As writers we need to think about words that have diverse meanings, because that word could lead the reader ‘mentally’ astray. The reader may subconsciously associate a funny or a serious meaning with the character or action. The diversity is both dictionary and regional driven. For example, the word slug could mean a slimy mollusk that leaves a trail of goo wherever it goes. However, if you live in Washington D.C., you will more commonly hear this word referring to the many people who commute to work with strangers, in order that the car’s owner might use the HOV lane and get to work faster.
Think about the word joint which is dissimilar in noun, adjective, and verb form.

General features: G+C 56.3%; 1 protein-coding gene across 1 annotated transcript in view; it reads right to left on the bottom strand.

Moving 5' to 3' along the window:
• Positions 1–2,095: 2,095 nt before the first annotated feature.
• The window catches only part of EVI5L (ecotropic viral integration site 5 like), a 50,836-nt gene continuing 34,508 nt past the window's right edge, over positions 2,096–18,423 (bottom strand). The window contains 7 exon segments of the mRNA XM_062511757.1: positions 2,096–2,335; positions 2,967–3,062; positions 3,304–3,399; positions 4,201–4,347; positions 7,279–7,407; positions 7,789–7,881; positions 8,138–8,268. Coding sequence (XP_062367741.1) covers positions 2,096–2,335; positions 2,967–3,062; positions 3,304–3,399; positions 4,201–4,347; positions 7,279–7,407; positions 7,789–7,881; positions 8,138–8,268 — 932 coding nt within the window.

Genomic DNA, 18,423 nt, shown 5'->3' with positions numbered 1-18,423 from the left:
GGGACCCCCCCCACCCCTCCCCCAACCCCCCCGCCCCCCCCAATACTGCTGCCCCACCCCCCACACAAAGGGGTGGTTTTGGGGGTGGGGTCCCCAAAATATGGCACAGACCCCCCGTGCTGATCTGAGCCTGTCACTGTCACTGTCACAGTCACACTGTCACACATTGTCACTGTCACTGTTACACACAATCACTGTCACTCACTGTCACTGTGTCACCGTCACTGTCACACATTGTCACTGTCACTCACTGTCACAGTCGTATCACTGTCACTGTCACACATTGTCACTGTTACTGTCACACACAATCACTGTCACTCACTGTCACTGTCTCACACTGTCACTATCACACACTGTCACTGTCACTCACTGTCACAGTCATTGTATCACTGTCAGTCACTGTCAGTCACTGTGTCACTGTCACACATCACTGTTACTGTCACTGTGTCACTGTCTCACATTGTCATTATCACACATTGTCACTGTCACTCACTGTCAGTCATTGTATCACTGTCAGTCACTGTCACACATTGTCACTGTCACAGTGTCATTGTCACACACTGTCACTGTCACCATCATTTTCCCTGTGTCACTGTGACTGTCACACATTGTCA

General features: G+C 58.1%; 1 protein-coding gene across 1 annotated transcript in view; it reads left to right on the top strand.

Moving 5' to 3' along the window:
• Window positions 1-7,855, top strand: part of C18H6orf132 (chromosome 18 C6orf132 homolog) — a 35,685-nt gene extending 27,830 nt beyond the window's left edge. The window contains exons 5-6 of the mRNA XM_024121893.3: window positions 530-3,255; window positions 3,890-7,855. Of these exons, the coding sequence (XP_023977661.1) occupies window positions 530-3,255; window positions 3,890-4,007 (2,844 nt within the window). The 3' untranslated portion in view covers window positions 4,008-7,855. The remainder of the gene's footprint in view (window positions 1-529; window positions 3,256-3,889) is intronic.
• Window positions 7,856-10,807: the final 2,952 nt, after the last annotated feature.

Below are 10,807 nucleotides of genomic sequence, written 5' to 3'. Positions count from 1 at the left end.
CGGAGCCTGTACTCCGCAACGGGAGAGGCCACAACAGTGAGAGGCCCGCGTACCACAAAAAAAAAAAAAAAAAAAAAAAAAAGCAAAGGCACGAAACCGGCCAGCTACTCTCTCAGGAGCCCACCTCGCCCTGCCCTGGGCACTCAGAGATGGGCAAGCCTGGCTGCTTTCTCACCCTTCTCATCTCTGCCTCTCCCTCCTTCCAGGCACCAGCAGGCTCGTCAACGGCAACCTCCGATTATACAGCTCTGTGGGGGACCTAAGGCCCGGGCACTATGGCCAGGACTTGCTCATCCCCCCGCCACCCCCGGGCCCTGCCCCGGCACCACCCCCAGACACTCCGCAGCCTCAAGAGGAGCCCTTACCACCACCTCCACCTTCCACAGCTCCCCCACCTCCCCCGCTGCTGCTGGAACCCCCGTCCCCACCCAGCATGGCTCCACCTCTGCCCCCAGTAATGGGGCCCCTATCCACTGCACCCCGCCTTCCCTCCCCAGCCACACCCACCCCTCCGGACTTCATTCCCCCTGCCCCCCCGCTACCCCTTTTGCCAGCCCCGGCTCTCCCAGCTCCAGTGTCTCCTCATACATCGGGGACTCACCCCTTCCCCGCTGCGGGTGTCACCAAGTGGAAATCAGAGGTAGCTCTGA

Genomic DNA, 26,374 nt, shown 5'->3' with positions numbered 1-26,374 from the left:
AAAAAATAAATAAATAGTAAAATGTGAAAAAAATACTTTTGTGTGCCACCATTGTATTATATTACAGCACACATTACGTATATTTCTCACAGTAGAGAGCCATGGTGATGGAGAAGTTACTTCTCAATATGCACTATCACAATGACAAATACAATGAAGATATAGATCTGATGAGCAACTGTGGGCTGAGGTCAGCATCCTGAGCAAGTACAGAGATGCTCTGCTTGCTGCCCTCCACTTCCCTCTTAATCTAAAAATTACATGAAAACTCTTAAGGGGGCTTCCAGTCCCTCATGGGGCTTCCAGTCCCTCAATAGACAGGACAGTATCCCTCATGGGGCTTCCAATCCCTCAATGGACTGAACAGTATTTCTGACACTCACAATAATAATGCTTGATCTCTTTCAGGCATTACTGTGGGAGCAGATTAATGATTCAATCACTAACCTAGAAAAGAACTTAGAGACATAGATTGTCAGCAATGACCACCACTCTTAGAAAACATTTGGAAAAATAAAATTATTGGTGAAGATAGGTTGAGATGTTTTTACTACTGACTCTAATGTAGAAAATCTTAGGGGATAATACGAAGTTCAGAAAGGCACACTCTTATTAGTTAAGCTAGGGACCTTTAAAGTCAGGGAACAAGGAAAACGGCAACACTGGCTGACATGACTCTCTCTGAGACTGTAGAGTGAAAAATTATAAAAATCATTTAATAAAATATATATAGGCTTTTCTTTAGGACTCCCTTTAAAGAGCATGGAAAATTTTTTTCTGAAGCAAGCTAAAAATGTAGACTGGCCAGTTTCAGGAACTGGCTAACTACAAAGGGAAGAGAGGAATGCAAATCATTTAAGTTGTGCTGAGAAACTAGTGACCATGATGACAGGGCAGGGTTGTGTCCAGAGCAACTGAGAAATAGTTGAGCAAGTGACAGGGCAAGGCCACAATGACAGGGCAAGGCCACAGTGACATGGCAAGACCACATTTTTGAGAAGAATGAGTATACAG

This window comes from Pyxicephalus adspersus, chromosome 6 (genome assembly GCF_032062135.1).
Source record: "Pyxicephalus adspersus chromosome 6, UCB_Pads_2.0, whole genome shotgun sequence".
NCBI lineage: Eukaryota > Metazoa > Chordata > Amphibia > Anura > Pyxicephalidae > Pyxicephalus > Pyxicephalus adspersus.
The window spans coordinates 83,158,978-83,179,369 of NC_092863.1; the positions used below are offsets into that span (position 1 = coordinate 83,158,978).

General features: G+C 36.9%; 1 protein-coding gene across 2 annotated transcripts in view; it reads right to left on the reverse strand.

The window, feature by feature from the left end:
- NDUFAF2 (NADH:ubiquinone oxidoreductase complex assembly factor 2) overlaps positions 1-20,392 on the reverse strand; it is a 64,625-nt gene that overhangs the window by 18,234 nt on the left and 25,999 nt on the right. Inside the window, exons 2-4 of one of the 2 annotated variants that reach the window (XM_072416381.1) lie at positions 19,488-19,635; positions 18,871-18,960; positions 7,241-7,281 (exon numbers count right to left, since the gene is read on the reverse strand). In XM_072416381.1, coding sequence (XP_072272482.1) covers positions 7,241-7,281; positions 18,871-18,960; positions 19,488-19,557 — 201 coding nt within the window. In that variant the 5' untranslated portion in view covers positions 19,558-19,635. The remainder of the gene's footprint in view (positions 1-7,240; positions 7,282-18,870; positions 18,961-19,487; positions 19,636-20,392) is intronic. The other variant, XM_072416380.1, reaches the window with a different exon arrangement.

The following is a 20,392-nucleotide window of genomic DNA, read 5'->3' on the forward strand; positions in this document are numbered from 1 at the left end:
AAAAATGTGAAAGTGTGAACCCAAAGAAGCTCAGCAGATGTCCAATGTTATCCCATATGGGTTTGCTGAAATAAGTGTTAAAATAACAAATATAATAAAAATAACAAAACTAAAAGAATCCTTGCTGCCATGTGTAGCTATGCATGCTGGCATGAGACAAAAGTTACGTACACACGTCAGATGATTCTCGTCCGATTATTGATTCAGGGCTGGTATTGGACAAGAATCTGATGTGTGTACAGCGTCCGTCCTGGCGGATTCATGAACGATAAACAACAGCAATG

– a point at which parts of an artificial structure are joined.
– a structure in the human or animal body at which two parts of the skeleton are fitted together.
– informal, an establishment of a specified kind, especially one where people meet for eating, drinking, or entertainment.
– informal, a marijuana cigarette.
Adjective: shared, held, or made by two or more people, parties, or organizations together.
– provide or fasten (something) with joints.
– cut (the body of an animal) into joints.
What are some other diverse words:
Think about your ‘building blocks’; we can not write without them.